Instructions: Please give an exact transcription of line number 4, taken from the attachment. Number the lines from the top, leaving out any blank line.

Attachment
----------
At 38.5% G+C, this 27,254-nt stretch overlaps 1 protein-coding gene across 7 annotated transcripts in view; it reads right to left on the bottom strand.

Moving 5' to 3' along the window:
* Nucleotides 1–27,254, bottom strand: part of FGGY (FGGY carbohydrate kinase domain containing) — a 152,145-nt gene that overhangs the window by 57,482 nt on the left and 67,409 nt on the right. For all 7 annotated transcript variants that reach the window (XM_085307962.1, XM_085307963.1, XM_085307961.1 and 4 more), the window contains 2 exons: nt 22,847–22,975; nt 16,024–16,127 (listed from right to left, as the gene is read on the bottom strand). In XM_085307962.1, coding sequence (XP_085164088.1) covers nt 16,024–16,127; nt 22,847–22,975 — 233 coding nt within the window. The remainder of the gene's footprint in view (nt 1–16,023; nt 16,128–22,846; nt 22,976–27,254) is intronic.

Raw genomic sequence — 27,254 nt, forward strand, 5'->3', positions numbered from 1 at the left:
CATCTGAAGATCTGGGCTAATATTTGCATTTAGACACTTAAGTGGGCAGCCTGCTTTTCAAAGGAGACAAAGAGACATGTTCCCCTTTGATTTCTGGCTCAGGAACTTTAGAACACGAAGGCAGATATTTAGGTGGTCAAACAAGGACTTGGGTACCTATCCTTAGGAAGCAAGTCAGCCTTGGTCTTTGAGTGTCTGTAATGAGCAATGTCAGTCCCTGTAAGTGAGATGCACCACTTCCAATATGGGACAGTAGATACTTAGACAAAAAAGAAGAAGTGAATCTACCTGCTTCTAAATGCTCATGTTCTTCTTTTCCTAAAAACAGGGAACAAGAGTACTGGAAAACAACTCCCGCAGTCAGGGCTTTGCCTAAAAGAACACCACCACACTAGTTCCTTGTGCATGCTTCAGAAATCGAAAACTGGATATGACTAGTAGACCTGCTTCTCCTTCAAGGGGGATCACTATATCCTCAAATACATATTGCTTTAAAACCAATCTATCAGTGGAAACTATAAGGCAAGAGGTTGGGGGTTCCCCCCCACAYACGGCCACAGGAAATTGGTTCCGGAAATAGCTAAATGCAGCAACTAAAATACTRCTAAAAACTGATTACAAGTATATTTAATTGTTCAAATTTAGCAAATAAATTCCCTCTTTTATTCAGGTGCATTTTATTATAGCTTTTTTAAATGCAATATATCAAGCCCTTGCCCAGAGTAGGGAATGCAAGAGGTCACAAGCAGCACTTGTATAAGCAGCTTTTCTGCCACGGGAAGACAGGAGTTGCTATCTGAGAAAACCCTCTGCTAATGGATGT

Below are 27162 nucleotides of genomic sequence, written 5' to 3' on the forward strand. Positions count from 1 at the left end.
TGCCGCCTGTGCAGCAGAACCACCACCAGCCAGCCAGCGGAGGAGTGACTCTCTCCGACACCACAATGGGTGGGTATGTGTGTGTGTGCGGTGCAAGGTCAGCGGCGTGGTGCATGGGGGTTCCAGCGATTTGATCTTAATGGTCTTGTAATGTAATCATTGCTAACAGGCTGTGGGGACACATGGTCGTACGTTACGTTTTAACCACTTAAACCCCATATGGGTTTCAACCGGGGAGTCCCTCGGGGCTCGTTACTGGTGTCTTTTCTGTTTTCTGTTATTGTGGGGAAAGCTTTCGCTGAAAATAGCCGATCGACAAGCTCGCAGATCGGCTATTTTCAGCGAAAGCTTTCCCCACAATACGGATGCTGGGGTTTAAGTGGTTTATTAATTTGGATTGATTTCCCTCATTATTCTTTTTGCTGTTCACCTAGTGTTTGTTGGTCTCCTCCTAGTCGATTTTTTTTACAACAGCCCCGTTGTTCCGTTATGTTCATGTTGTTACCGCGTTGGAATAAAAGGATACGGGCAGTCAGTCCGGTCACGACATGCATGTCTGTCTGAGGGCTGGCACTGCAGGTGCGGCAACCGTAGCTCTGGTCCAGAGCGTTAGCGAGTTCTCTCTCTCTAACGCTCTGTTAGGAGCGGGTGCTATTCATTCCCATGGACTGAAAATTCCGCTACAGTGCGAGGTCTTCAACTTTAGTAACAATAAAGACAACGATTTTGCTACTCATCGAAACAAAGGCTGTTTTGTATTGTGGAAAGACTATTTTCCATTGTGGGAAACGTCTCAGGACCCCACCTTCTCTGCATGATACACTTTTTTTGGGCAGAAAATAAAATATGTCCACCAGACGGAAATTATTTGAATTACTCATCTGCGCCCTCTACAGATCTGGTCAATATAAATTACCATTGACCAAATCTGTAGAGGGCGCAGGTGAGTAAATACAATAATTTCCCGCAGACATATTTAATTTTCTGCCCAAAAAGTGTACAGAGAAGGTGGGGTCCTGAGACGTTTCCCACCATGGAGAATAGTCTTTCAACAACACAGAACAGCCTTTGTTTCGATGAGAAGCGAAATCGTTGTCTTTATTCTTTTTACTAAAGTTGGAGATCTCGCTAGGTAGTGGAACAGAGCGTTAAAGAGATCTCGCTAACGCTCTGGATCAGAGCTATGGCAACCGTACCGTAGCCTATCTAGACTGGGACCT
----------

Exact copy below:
Raw genomic sequence — 27,254 nt, forward strand, 5'->3', positions numbered from 1 at the left: